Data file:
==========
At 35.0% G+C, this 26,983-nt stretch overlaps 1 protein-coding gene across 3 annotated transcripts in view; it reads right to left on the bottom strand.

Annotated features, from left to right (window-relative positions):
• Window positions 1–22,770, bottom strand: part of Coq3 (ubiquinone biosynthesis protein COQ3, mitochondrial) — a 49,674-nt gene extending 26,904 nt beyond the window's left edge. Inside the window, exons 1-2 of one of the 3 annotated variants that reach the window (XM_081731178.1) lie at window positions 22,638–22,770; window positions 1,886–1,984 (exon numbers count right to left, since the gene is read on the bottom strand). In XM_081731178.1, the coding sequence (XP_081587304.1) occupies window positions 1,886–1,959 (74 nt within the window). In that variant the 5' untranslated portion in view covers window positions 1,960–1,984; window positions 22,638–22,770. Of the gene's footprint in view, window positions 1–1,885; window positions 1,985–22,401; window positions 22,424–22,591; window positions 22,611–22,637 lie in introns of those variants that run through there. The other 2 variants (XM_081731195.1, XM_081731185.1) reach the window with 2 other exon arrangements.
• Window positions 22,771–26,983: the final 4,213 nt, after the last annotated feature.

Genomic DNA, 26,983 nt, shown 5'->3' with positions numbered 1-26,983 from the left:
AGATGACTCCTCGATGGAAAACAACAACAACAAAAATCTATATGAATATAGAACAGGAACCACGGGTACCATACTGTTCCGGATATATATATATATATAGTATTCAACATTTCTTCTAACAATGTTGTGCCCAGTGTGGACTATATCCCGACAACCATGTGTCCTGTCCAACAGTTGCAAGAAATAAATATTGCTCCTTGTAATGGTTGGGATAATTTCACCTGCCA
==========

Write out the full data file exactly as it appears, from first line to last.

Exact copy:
At 35.0% G+C, this 26,983-nt stretch overlaps 1 protein-coding gene across 3 annotated transcripts in view; it reads right to left on the bottom strand.

Annotated features, from left to right (window-relative positions):
• Window positions 1–22,770, bottom strand: part of Coq3 (ubiquinone biosynthesis protein COQ3, mitochondrial) — a 49,674-nt gene extending 26,904 nt beyond the window's left edge. Inside the window, exons 1-2 of one of the 3 annotated variants that reach the window (XM_081731178.1) lie at window positions 22,638–22,770; window positions 1,886–1,984 (exon numbers count right to left, since the gene is read on the bottom strand). In XM_081731178.1, the coding sequence (XP_081587304.1) occupies window positions 1,886–1,959 (74 nt within the window). In that variant the 5' untranslated portion in view covers window positions 1,960–1,984; window positions 22,638–22,770. Of the gene's footprint in view, window positions 1–1,885; window positions 1,985–22,401; window positions 22,424–22,591; window positions 22,611–22,637 lie in introns of those variants that run through there. The other 2 variants (XM_081731195.1, XM_081731185.1) reach the window with 2 other exon arrangements.
• Window positions 22,771–26,983: the final 4,213 nt, after the last annotated feature.

Genomic DNA, 26,983 nt, shown 5'->3' with positions numbered 1-26,983 from the left:
AGATGACTCCTCGATGGAAAACAACAACAACAAAAATCTATATGAATATAGAACAGGAACCACGGGTACCATACTGTTCCGGATATATATATATATATAGTATTCAACATTTCTTCTAACAATGTTGTGCCCAGTGTGGACTATATCCCGACAACCATGTGTCCTGTCCAACAGTTGCAAGAAATAAATATTGCTCCTTGTAATGGTTGGGATAATTTCACCTGCCA